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Fri., Oct. 18, 2013, 11:24 p.m.

Holmberg, Chiefs continue torrid pace

Things are going so well for the Spokane Chiefs that it's hard to come up with "yeah, buts" to counterbalance the excitement of their 10-2 start to the Western Hockey League season. The top candidate for the Debbie Downers of the world is that it's hard to believe that Mitch Holmberg (16 goals, 31 points) and Mike Aviani (11 goals, 21 points) can keep up their red-hot paces. True, but it's important to remember that the Chiefs' veteran defense and 20-year-old goalie Eric Williams have helped to make Spokane anything but one- (or two-) dimensional. Williams leads the league in goals-against average and the Chiefs are allowing just more than two goals per game. Throw out a bad first period against Portland and a bad third period against Edmonton and the Chiefs have allowed 18 goals in 34 periods (plus two games that went into overtime). Read story

Spokane scored four goals against an Everett team that had allowed a league-low 20 goals in nine games. The first time the teams met, Oct. 5 in Everett, Spokane won 1-0 in overtime on Liam Stewart's goal, assisted by Mitch Holmberg and Reid Gow. Now only Everett (24 goals) and Eastern Conference-leading Medicine Hat (23) have allowed fewer goals than the Chiefs.

"It’s not just Reid," coach Don Nachbaur said of his defenders. "There’s a group of five guys back there, veteran guys who have been really solid in front of our goaltenders, whether it’s (Cole) Wedman, (Tyler) King, (Jeremy) McIntosh or (Jason) Fram. They’ve all contributed to keep the puck out of the net and we’re getting timely scoring from some people. It’s a pretty good team game."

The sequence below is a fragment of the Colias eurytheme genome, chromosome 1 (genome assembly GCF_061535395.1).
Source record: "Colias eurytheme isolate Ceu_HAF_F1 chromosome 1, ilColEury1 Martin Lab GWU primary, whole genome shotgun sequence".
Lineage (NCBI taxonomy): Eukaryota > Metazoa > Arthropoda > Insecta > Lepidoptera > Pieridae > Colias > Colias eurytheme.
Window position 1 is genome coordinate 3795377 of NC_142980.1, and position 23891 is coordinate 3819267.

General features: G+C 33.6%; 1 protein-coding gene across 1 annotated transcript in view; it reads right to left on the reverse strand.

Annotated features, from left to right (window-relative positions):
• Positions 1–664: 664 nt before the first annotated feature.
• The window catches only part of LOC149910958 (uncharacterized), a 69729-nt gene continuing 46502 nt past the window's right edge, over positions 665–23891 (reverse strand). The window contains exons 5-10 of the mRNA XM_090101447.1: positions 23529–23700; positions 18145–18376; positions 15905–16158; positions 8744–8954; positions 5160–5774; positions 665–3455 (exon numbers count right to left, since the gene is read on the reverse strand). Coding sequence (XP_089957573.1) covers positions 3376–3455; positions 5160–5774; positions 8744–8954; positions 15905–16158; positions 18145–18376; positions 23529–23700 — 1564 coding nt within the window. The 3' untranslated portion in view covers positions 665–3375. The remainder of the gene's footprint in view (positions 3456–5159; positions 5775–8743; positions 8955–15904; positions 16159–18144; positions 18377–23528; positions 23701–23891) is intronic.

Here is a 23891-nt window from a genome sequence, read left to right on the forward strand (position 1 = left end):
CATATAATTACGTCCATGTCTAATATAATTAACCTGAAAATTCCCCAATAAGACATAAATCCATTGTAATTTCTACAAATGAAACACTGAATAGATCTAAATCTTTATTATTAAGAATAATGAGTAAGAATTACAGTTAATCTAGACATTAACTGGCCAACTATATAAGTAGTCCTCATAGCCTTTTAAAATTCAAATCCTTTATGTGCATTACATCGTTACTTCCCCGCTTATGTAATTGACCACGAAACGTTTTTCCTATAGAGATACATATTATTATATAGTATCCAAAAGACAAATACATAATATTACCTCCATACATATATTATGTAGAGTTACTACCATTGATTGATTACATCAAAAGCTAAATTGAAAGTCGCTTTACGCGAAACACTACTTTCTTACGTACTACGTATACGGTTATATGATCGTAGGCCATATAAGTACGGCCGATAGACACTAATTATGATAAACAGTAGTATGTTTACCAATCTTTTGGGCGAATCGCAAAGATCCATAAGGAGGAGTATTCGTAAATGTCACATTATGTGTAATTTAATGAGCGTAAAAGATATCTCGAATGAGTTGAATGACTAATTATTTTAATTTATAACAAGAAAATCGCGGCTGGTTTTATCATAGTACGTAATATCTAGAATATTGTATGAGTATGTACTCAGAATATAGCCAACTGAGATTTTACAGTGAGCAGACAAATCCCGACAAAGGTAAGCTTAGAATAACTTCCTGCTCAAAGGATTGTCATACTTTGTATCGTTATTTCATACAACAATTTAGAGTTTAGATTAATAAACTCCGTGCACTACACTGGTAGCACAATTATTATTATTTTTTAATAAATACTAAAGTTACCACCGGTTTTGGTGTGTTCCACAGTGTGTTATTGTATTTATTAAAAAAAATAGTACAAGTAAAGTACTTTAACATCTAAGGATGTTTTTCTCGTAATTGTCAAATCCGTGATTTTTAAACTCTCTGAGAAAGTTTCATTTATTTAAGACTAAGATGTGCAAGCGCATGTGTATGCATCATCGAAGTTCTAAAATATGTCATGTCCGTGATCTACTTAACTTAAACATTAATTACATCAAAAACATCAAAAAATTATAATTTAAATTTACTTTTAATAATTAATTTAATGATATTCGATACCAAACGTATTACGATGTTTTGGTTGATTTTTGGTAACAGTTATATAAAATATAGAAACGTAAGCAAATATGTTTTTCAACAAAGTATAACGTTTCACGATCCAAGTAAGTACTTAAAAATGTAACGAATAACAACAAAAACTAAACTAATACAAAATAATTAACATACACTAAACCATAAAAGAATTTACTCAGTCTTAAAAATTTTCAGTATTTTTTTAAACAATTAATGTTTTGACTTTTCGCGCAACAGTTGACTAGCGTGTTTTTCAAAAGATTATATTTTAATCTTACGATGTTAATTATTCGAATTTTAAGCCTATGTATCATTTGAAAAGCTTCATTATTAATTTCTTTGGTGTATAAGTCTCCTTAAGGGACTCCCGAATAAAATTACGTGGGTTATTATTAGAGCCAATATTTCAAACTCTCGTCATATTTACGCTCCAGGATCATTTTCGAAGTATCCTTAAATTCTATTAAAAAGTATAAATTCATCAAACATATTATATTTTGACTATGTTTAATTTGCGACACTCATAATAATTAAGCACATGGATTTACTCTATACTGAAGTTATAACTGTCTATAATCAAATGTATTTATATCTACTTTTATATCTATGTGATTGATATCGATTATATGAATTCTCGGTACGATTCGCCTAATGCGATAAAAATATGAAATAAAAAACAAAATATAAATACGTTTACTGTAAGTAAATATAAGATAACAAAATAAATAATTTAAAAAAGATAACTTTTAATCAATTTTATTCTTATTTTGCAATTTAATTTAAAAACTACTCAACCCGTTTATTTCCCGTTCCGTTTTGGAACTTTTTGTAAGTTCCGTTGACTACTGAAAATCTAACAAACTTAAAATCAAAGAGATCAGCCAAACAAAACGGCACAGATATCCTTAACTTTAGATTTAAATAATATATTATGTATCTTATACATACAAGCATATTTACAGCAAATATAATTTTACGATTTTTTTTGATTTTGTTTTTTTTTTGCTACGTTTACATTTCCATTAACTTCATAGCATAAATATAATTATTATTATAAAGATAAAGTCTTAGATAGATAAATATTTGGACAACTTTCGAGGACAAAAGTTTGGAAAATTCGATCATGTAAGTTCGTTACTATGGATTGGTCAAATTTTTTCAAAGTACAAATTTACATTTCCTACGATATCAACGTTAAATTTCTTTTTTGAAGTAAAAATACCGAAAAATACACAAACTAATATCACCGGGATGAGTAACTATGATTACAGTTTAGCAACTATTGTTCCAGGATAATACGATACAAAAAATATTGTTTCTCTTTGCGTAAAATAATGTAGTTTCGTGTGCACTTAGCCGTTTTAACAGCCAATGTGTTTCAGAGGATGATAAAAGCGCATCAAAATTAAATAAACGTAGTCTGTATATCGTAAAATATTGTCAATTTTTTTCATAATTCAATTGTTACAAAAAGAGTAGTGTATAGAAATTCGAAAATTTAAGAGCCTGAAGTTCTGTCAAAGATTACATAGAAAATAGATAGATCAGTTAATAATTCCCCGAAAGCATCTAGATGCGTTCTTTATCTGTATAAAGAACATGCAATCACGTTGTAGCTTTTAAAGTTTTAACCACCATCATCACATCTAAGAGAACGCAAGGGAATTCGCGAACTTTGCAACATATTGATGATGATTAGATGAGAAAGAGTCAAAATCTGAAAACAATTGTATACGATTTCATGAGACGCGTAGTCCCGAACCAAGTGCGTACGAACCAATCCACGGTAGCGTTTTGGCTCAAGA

Nachbaur pointed out that Spokane is playing without two of its top offensive hopes behind Holmberg and Aviani. Center Stewart and left wing Adam Helewka are both nursing injuries.

Gow, the Chiefs' captain, was quick to credit the man playing behind him.

"(Goalie) Eric Williams has been standing on his head," Gow said. "Every night he’s unbelievable. We just try to move the puck to our forwards, who have tremendous skill, and let them go to work."

Gow and Holmberg have played together for four years and are best friends.

"He may be humble, but he’s not playing humble," Gow said. … "I say, get the best player the puck and see what he can do. I was lucky enough to get a couple of assists on his goals, but it was all him."

Holmberg said he didn't know about his 100th career goal until he heard it on an intercom.

"It’s definitely a neat one to hit," Holmberg said. "I’m excited about that but, saying that, we have to get back tomorrow and work on more. It honestly didn’t run through my mind until they said it, but it was a cool thing to hit tonight."

Holmberg, who praised the first career goals of Jacob Cardiff and Adam Hascic, said he didn't remember his first career goal: "That was a long time ago," he said. "I'm getting old."

"The guy scores 100 career goals and he doesn’t remember?" Gow joked. "I remember exactly. It was in Tri-Cities for my first-ever game at 16. I got a slap shot on a power play and I’ll never forget it."

Neither will Cardiff, whose moment came Friday.

"(Carter) Proft made a good play and just kind of nudged it out to the slot," Cardiff said. "I thought Profty should have had (an assist) for sure. … Just the other night I had an open net and I just put it wide. Somebody got a stick on it."

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Chris Derrick
Chris Derrick joined The Spokesman-Review in 1990. He currently is a copy editor for the Sports Desk.

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